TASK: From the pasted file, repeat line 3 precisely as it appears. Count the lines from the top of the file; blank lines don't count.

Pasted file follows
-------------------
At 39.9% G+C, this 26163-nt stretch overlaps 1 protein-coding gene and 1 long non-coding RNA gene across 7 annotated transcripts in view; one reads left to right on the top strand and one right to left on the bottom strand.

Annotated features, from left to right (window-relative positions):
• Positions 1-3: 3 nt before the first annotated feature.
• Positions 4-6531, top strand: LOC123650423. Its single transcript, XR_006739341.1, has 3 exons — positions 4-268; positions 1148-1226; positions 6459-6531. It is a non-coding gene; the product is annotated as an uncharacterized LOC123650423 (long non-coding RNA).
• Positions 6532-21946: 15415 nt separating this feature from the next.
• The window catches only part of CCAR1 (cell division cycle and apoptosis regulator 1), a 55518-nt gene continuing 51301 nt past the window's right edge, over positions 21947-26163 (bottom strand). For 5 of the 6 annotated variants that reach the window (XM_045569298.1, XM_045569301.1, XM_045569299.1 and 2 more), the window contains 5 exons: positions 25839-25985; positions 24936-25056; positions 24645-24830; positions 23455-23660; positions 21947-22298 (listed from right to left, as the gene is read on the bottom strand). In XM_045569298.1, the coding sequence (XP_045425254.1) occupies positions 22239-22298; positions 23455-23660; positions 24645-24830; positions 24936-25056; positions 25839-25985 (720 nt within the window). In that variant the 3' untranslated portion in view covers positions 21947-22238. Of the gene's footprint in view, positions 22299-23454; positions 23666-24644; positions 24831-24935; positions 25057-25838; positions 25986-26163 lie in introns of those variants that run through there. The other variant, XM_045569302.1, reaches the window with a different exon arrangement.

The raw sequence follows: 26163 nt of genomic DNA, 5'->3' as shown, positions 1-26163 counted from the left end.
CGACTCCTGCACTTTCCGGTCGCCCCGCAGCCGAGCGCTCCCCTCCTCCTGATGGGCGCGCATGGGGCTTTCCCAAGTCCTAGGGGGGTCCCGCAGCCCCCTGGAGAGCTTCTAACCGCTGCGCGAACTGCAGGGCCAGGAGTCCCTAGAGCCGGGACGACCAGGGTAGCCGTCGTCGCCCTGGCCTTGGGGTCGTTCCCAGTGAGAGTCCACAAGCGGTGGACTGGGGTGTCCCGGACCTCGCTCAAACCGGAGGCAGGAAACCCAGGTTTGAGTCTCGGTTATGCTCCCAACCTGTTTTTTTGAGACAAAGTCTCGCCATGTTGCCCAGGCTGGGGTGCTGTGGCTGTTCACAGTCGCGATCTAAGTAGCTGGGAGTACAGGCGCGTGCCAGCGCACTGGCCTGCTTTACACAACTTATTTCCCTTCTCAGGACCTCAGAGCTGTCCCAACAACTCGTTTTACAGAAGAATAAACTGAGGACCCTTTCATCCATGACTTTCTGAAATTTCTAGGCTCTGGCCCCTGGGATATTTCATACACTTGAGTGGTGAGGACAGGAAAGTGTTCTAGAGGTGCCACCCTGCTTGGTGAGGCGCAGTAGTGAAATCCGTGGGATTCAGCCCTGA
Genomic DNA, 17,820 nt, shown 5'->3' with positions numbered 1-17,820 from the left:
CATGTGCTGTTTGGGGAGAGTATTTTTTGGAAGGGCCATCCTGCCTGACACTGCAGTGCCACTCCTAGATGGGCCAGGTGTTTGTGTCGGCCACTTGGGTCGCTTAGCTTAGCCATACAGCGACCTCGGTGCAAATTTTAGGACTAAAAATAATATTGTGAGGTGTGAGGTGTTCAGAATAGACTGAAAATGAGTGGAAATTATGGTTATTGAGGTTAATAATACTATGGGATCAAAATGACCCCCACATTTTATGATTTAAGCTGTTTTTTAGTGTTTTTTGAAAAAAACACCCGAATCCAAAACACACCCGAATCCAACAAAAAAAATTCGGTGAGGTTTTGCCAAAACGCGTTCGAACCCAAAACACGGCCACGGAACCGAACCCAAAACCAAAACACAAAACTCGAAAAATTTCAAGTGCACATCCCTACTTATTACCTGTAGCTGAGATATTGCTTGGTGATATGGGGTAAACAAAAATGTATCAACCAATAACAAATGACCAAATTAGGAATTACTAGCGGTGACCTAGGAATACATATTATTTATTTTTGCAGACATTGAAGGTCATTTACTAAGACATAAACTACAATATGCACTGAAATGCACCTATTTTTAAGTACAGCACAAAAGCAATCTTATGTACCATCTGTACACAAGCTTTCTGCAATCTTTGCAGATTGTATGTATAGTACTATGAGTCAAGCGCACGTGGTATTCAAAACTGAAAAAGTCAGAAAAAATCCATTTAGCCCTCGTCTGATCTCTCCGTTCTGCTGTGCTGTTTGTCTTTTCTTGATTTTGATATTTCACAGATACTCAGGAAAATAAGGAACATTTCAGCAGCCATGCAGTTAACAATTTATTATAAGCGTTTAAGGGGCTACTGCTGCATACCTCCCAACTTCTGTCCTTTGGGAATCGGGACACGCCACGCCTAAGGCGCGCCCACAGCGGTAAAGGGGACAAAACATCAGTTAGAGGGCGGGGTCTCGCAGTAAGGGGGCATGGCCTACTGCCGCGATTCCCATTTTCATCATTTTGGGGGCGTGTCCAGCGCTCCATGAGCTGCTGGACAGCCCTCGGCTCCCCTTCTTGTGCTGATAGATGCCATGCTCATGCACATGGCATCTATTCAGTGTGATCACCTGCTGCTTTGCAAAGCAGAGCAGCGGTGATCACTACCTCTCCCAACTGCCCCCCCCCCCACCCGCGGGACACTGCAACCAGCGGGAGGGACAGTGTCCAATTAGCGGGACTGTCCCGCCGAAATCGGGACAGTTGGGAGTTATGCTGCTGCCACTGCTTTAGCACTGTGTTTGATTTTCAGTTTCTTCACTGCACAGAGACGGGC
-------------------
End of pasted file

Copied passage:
• Positions 1-3: 3 nt before the first annotated feature.